“Furry ones, George, like I seen in the fair in Sacramento.”

“Sure, furry ones.”

“‘Cause I can jus’ as well go away, George, an’ live in a cave.”

“You can jus’ as well go to hell,” said George. “Shut up now.”

The red light dimmed on the coals. Up the hill from the river a coyote yammered, and a dog answered from the other side of the stream. The sycamore leaves whispered in a little night breeze.

[End of chapter]

“You can jus’ as well go to hell,” said George. “Shut up now.”

Perfect – we’ve found something that looks similar to the lines we originally selected:

The hell with the rabbits
The hell with what I says
You can jus’ as well go to hell

Now to make some sense of our new example….

(Loop 3) Step 2: Try and understand it

We’re still keeping things simple at this stage. If you’re hungry for more adventurous analysis, stay with me – it’s coming!

Here’s the quotation – or moment, as I like to call it – of which we need to show understanding. George has said:

“You can jus’ as well go to hell,” said George. “Shut up now.”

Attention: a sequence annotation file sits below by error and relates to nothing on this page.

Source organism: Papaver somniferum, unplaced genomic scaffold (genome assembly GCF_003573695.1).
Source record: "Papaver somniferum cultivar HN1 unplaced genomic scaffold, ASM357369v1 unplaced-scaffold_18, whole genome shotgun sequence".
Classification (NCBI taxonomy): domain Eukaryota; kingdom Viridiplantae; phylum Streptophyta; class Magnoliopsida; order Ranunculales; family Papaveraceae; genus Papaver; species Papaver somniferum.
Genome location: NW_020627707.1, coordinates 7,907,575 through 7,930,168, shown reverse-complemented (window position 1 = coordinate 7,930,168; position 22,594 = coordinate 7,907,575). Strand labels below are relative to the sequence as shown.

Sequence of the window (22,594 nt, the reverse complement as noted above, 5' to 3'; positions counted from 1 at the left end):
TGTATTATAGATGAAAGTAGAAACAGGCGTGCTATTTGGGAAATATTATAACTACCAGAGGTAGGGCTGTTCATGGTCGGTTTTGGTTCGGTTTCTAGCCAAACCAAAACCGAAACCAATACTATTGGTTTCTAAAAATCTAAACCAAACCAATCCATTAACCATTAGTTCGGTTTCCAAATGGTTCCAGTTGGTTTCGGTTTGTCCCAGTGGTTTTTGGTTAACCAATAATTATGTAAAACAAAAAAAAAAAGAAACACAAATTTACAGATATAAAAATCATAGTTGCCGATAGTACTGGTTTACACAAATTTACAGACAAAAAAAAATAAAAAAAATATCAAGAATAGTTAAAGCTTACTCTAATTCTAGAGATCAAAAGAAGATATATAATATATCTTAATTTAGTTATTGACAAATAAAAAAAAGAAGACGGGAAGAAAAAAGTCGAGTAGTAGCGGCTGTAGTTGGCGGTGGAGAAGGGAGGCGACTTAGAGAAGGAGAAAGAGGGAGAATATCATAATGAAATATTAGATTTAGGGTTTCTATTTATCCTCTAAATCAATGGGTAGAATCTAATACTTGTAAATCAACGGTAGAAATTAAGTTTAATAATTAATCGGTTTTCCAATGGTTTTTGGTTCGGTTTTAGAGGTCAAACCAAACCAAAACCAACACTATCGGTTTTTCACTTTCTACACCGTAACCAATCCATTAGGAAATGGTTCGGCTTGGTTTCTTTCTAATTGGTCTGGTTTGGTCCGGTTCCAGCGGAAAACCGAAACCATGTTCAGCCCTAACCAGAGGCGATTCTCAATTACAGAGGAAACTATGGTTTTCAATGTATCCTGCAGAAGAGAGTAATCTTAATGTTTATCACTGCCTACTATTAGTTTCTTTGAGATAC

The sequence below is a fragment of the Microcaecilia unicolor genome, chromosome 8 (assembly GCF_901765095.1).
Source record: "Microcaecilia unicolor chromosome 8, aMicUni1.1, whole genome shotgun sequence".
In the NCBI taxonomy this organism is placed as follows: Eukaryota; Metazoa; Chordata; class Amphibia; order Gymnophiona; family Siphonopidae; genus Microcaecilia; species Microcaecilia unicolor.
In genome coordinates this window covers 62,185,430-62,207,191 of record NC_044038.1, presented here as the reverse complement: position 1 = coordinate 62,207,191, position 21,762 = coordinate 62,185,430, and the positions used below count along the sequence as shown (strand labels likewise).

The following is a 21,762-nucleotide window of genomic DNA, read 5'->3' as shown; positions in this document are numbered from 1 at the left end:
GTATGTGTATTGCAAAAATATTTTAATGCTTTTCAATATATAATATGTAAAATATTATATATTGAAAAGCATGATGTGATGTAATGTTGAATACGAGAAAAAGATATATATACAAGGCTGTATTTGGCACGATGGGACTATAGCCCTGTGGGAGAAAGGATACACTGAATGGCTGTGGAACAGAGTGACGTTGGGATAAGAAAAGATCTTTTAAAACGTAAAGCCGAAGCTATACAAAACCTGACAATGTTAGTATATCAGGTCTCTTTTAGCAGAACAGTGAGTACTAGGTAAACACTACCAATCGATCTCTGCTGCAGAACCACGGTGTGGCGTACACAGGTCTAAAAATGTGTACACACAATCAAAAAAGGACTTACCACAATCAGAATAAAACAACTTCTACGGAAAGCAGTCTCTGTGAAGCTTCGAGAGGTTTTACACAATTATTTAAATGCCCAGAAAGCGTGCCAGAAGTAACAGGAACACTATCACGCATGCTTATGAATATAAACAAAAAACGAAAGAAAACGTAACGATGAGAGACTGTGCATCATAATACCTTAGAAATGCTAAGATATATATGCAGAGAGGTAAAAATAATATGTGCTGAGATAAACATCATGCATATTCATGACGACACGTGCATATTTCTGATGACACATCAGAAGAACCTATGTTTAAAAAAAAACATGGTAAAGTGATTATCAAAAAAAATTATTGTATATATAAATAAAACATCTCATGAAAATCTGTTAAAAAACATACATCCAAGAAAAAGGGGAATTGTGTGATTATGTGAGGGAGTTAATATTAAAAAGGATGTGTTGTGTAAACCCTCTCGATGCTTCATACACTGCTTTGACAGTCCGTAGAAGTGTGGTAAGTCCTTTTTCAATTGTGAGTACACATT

Now, just as before, a good way of showing understanding of this moment is by putting things in our own words in an interpretation. Which might look like this:

  • Lennie has irritated George
  • George speaks harshly to Lennie

Sound familiar? Good. Now, if we wanted to…

… we could write:

George speaks harshly to Lennie because Lennie has irritated him: “You can jus’ as well go to hell [….] Shut up now.”

But if, dear reader, you have been paying attention, you’ll have noticed that…

we’ve already made this statement – with different examples.

So, we’ll be able to do some tidying up in the next step…

(Loop 3) Step 3: Find a home for it

Why Step 3 is a bit more developed this time round (and why it’s worth it)